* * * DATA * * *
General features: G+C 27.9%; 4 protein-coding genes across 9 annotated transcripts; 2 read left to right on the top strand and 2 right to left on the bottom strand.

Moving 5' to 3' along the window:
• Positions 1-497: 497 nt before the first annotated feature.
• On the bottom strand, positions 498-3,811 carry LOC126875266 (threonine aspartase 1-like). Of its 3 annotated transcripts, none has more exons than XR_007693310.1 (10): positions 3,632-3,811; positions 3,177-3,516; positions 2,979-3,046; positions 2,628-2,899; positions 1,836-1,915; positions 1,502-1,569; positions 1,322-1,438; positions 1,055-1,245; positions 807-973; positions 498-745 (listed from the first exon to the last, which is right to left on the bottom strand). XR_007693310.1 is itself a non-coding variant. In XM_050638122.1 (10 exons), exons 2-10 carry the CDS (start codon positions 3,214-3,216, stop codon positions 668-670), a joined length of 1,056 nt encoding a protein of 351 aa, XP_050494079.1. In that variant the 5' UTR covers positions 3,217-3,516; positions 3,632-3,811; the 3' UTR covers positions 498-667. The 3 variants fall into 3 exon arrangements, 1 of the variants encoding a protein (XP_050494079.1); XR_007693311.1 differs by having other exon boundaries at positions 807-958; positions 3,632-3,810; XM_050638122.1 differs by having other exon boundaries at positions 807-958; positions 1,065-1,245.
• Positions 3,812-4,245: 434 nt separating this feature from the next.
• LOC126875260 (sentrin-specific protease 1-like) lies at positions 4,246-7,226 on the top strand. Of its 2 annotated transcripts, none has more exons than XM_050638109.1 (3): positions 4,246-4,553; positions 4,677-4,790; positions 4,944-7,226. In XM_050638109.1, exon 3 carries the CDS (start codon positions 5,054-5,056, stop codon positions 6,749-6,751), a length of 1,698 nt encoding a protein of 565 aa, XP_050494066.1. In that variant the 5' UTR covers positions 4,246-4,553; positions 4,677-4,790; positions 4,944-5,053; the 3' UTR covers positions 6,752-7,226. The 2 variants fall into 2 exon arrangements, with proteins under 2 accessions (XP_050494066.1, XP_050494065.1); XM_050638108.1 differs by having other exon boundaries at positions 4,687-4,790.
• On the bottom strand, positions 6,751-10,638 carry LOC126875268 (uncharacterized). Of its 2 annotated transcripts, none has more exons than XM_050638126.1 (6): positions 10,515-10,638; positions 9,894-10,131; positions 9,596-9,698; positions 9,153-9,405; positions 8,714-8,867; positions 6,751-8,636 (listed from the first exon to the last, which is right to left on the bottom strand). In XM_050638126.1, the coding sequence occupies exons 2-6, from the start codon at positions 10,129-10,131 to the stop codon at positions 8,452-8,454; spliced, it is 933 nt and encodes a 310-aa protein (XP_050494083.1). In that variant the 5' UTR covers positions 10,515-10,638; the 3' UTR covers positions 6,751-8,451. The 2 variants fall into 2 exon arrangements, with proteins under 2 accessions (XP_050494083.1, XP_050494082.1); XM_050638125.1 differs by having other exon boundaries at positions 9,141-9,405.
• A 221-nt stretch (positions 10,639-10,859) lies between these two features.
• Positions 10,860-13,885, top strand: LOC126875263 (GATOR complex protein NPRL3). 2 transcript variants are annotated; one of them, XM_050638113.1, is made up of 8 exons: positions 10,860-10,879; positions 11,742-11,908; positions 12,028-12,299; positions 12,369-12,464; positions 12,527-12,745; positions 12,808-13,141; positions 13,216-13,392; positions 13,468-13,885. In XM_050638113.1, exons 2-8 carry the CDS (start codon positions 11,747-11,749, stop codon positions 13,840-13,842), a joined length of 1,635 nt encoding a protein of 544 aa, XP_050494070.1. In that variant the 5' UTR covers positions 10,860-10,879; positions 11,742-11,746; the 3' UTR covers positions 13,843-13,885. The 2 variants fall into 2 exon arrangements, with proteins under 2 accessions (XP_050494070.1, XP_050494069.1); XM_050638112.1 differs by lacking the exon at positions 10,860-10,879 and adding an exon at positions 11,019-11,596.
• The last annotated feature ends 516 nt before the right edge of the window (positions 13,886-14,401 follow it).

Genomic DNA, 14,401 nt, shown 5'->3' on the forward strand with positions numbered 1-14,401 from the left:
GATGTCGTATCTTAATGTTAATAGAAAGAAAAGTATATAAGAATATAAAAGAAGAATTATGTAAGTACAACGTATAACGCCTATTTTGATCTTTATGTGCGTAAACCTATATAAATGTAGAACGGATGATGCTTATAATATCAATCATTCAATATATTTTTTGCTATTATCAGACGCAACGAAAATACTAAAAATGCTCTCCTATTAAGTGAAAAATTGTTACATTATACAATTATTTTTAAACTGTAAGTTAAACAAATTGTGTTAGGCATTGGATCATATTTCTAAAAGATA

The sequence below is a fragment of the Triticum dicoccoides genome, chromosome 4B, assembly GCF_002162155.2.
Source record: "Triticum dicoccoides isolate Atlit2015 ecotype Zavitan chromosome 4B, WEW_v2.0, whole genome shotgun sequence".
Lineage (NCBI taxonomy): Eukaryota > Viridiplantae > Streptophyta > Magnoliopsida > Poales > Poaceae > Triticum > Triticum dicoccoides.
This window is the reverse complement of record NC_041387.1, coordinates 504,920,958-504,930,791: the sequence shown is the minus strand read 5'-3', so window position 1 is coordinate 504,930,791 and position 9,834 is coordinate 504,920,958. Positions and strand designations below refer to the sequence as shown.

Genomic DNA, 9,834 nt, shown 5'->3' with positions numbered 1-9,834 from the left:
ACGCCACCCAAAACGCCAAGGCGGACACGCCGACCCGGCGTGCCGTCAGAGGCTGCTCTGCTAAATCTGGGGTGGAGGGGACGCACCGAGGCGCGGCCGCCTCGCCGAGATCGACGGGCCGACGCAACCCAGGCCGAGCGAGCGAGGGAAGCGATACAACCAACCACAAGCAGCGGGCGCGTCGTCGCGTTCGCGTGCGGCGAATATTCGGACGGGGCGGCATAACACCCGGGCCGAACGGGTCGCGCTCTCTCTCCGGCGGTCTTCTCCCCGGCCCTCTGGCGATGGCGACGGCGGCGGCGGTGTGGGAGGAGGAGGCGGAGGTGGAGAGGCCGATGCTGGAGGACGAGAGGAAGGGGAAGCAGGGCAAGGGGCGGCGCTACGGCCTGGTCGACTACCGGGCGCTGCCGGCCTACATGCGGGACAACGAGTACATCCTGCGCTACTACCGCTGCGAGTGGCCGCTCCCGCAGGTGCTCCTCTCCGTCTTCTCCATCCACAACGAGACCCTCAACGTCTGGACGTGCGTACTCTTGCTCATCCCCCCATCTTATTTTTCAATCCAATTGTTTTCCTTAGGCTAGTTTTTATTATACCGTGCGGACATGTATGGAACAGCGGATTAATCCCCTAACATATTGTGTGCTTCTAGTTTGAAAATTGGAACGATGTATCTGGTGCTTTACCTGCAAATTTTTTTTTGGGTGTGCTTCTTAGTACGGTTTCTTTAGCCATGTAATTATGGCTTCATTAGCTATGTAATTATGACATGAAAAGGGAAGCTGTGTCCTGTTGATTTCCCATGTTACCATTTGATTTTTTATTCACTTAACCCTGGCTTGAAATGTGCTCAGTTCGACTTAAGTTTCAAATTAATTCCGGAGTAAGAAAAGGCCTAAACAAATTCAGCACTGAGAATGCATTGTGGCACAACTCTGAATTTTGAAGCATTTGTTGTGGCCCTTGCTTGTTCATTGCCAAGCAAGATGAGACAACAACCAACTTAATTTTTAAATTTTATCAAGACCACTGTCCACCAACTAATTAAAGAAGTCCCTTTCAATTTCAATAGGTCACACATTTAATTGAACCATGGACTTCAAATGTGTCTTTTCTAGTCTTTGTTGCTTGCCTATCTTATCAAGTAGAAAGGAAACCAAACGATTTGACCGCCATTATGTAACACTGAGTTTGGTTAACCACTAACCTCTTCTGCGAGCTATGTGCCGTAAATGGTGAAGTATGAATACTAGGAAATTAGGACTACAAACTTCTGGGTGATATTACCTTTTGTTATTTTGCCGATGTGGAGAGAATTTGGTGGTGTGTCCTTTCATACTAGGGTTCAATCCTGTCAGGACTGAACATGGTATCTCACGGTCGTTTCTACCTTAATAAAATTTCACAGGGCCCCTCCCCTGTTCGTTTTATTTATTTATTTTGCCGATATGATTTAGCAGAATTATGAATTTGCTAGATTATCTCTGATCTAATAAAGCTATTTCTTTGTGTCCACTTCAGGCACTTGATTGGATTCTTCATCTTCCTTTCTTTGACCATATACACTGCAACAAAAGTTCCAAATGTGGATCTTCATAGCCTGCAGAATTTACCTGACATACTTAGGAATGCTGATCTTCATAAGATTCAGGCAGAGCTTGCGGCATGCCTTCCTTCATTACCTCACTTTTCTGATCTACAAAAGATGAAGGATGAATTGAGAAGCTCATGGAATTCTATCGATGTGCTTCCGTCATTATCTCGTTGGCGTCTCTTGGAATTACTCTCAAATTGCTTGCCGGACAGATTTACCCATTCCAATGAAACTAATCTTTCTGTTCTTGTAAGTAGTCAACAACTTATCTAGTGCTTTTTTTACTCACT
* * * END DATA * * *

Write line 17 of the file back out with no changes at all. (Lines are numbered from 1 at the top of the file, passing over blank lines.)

Genomic DNA, 9,834 nt, shown 5'->3' with positions numbered 1-9,834 from the left: